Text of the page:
If you have a child with social anxiety disorder, you may notice that they cry, throw a tantrum, or refuse to speak to adults and other children. Understanding the signs can help you get your child diagnosed and treated early.
Physical Symptoms of Social Anxiety Disorder
- Tight muscles
- Face redness or blushing
- Feeling dizzy
- Nausea or stomach cramps
- Shortness of breath
- Rapid heart rate
Why Do Some People Have Social Anxiety?
There is no one known cause of social anxiety. Experts agree that genetics plays a big role in whether or not someone develops a social anxiety disorder. The amygdala could play a role in social anxiety disorder.
Having a socially anxious family member may also cause you to develop the disorder. The causes of social anxiety are equal parts nature and nurture. Here are just a few of the possible causes.
Causes of Social Anxiety Disorder
- Genetic traits from anxious family members
- An overactive amygdala
- Environmental factors
Some of the causes of social anxiety may overlap with the risk factors of the disorder. Here are a few of the risk factors associated with the development of social anxiety disorder.
Risk Factors of Social Anxiety Disorder
- Family history of social anxiety
- Disfigurement or other physical traits that draw attention
- Shyness in childhood
- Trauma, bullying, abuse, and overbearing parents
Social Anxiety vs. Introversion
It’s very important to understand that social anxiety disorder is not just introversion.
Introverts are people who prefer to spend time alone. They may feel drained after social interactions, but they do not have overwhelming anxiety and dread before attending a party or entering a room. Introversion doesn’t have a negative impact on a person’s quality of life, but social anxiety disorder can be debilitating.
How to Prevent a Social Anxiety Attack
If you have a social anxiety disorder, knowing how to manage the symptoms and prevent attacks is key.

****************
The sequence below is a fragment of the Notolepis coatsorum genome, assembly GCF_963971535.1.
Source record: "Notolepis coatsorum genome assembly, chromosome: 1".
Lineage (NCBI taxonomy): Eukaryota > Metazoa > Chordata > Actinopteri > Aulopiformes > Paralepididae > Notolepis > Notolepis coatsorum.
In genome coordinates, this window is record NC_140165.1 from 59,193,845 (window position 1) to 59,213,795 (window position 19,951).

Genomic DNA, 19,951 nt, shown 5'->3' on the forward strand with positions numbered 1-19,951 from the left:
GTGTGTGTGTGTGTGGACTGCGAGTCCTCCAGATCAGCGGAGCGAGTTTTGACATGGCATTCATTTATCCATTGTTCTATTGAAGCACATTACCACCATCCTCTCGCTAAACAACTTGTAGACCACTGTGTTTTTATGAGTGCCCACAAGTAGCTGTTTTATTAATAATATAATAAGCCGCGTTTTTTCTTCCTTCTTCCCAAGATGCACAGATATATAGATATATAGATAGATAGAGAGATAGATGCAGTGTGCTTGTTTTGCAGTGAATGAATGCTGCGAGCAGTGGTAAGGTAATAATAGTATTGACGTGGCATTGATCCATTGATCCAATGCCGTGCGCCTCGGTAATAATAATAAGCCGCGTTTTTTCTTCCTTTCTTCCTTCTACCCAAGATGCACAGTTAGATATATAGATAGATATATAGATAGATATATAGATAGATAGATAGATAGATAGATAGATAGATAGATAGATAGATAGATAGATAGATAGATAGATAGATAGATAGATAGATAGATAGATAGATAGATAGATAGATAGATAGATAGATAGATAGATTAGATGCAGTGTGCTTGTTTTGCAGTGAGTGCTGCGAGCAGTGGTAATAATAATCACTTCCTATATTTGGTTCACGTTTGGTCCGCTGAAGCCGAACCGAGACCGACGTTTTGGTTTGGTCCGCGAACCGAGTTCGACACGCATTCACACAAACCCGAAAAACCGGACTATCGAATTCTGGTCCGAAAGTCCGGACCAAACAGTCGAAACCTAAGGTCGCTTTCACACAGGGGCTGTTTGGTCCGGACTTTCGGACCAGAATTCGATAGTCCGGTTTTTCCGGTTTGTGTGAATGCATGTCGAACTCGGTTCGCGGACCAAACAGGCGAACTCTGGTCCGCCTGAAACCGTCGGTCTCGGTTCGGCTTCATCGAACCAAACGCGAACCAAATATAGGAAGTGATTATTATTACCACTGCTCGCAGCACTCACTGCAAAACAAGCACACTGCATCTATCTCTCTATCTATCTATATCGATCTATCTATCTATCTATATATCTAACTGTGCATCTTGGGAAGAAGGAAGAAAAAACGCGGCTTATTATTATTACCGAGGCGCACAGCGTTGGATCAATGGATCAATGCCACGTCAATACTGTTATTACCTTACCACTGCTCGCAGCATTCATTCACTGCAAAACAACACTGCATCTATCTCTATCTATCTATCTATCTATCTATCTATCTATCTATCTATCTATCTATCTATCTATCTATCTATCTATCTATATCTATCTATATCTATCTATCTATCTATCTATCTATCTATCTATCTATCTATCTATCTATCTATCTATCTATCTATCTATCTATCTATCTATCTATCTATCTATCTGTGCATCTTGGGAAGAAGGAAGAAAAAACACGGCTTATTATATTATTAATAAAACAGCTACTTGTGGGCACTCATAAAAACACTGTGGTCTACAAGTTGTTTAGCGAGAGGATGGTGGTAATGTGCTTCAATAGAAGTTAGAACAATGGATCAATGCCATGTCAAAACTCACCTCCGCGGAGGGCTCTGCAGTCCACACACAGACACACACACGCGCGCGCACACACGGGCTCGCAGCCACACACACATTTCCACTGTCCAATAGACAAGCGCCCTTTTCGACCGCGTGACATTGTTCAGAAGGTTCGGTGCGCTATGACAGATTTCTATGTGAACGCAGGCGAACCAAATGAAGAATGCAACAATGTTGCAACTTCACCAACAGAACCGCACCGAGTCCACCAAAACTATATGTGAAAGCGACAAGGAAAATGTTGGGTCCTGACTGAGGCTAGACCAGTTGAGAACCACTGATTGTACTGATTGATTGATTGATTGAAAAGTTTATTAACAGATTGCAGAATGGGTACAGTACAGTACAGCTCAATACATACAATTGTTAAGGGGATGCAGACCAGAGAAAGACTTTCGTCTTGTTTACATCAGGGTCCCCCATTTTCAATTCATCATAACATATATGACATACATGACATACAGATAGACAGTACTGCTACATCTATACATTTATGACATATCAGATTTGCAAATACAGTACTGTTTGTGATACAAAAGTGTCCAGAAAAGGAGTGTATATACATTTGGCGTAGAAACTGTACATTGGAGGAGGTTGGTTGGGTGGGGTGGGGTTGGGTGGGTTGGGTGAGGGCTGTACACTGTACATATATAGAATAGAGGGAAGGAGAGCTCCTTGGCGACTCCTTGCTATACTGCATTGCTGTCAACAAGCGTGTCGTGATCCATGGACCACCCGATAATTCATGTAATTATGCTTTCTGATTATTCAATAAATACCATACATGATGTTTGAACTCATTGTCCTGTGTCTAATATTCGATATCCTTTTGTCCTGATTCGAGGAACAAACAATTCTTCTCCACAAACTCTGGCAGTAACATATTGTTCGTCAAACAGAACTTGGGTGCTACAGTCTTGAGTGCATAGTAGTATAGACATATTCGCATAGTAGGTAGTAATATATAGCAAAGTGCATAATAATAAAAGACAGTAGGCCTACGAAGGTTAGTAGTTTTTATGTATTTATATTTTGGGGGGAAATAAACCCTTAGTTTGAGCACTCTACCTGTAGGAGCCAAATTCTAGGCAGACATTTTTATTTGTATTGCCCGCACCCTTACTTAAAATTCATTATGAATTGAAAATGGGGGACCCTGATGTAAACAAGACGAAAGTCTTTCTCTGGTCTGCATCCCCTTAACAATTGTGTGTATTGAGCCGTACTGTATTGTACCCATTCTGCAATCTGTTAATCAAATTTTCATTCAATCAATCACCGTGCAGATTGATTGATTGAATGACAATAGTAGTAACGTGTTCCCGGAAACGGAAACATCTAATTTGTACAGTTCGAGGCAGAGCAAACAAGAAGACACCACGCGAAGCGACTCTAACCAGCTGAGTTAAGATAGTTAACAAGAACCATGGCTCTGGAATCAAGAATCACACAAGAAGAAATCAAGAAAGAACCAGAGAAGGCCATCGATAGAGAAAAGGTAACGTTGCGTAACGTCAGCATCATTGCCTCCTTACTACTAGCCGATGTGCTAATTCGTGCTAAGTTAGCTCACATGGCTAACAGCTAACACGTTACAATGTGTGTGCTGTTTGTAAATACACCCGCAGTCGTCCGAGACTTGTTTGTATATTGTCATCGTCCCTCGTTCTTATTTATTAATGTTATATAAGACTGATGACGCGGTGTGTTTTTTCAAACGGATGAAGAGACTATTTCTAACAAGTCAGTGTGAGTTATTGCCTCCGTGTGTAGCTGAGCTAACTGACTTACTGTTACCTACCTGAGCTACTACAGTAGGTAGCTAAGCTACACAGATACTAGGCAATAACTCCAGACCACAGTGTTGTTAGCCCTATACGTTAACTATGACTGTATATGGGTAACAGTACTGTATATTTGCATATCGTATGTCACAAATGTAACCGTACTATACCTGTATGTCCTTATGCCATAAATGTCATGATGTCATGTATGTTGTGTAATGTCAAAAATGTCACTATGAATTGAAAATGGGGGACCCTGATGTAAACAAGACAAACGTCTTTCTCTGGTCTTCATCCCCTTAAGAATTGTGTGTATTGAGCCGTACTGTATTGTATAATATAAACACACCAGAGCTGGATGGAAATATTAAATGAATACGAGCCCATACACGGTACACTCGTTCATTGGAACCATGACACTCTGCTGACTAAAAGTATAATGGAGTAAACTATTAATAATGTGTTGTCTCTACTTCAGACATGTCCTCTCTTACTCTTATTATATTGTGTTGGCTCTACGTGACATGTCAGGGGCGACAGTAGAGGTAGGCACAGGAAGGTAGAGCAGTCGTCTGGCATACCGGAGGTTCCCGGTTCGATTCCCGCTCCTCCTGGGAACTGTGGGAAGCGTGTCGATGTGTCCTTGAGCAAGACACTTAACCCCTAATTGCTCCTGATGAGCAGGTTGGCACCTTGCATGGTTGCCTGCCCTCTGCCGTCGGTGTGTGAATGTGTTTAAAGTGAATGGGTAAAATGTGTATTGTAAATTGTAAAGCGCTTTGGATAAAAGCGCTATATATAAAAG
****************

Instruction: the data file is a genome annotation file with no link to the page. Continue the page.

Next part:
Getting diagnosed and treated as soon as possible is the first step. Your doctor will be able to provide you with information about social anxiety disorder, tips for managing it, and medication recommendations. Many people with social anxiety find activities like journaling, meditating, drawing, and exercising to be soothing. If you have social anxiety, it’s best to avoid drugs, alcohol, caffeine, and nicotine. These substances can worsen social anxiety or interfere with treatment. Natural anxiety-reducing supplements can help reduce the activity in the brain.
Complications Associated with Social Anxiety Disorder
People with social anxiety may engage in negative self-talk, people-pleasing, substance abuse, suicidal attempts, and self-isolation. They may have unsatisfactory grades, poor social skills, and be extremely sensitive to criticism. These complications don’t make people with social anxiety disorder bad, lazy, or crazy. Using these negative labels is harmful. It’s important to be aware of the complications of social anxiety disorder without condemning the people suffering from it.
When to Talk to Your Doctor About Social Anxiety
If you are experiencing the symptoms and complications mentioned in this article, you should talk to your doctor about getting diagnosed with social anxiety disorder. Getting the proper help to manage social anxiety disorder is the first step in overcoming the challenges that come with it.
Final Thoughts on Social Anxiety Disorder
Social anxiety is a common, real disorder affecting many people. While socially anxious people often get mislabeled as shy or introverted, creating awareness and acceptance about the disorder can make it easier for people to reach out for help. The disorder itself can stop people from picking up the phone to make an appointment and meet with a doctor. When society as a whole is more aware of the symptoms and complications of social anxiety disorder, it is more likely that people with the disorder will feel safe and accepted.
Social anxiety affects all aspects of a person’s life. If they are able to access the resources they need to succeed, they can function better in society. They will experience a better quality of life and be able to serve a more productive, connected role. Similar to ADHD and other mental health conditions, social anxiety disorder isn’t going away just because there are naysayers. Spreading awareness about social anxiety disorder helps create acceptance.